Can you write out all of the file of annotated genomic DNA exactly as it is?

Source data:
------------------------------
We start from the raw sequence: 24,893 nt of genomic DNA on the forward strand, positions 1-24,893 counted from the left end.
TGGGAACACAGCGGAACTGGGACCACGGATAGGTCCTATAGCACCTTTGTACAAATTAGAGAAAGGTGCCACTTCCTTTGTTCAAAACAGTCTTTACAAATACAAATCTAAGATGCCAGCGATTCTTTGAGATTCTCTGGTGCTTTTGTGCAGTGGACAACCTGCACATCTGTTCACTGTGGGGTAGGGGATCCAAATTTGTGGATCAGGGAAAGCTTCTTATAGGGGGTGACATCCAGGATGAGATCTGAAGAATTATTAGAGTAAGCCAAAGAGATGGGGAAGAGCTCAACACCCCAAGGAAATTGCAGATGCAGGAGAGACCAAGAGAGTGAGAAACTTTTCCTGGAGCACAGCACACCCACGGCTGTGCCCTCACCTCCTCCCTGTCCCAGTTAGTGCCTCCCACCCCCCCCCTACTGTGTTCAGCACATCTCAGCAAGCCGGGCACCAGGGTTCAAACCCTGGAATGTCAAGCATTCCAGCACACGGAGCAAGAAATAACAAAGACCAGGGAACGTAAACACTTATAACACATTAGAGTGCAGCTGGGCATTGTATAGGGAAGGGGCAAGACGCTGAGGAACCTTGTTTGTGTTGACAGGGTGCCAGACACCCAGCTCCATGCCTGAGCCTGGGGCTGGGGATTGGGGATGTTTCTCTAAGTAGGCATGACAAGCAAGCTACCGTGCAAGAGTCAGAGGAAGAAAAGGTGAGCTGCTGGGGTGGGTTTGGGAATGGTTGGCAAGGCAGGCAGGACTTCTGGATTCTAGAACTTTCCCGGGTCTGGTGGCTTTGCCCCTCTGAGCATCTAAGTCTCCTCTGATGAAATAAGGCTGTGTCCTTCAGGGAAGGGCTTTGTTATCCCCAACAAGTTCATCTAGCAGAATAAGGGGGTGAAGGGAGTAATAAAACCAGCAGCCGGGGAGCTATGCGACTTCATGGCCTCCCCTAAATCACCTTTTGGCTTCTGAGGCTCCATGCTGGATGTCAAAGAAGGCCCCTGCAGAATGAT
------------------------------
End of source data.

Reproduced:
We start from the raw sequence: 24,893 nt of genomic DNA on the forward strand, positions 1-24,893 counted from the left end.
TGGGAACACAGCGGAACTGGGACCACGGATAGGTCCTATAGCACCTTTGTACAAATTAGAGAAAGGTGCCACTTCCTTTGTTCAAAACAGTCTTTACAAATACAAATCTAAGATGCCAGCGATTCTTTGAGATTCTCTGGTGCTTTTGTGCAGTGGACAACCTGCACATCTGTTCACTGTGGGGTAGGGGATCCAAATTTGTGGATCAGGGAAAGCTTCTTATAGGGGGTGACATCCAGGATGAGATCTGAAGAATTATTAGAGTAAGCCAAAGAGATGGGGAAGAGCTCAACACCCCAAGGAAATTGCAGATGCAGGAGAGACCAAGAGAGTGAGAAACTTTTCCTGGAGCACAGCACACCCACGGCTGTGCCCTCACCTCCTCCCTGTCCCAGTTAGTGCCTCCCACCCCCCCCCTACTGTGTTCAGCACATCTCAGCAAGCCGGGCACCAGGGTTCAAACCCTGGAATGTCAAGCATTCCAGCACACGGAGCAAGAAATAACAAAGACCAGGGAACGTAAACACTTATAACACATTAGAGTGCAGCTGGGCATTGTATAGGGAAGGGGCAAGACGCTGAGGAACCTTGTTTGTGTTGACAGGGTGCCAGACACCCAGCTCCATGCCTGAGCCTGGGGCTGGGGATTGGGGATGTTTCTCTAAGTAGGCATGACAAGCAAGCTACCGTGCAAGAGTCAGAGGAAGAAAAGGTGAGCTGCTGGGGTGGGTTTGGGAATGGTTGGCAAGGCAGGCAGGACTTCTGGATTCTAGAACTTTCCCGGGTCTGGTGGCTTTGCCCCTCTGAGCATCTAAGTCTCCTCTGATGAAATAAGGCTGTGTCCTTCAGGGAAGGGCTTTGTTATCCCCAACAAGTTCATCTAGCAGAATAAGGGGGTGAAGGGAGTAATAAAACCAGCAGCCGGGGAGCTATGCGACTTCATGGCCTCCCCTAAATCACCTTTTGGCTTCTGAGGCTCCATGCTGGATGTCAAAGAAGGCCCCTGCAGAATGAT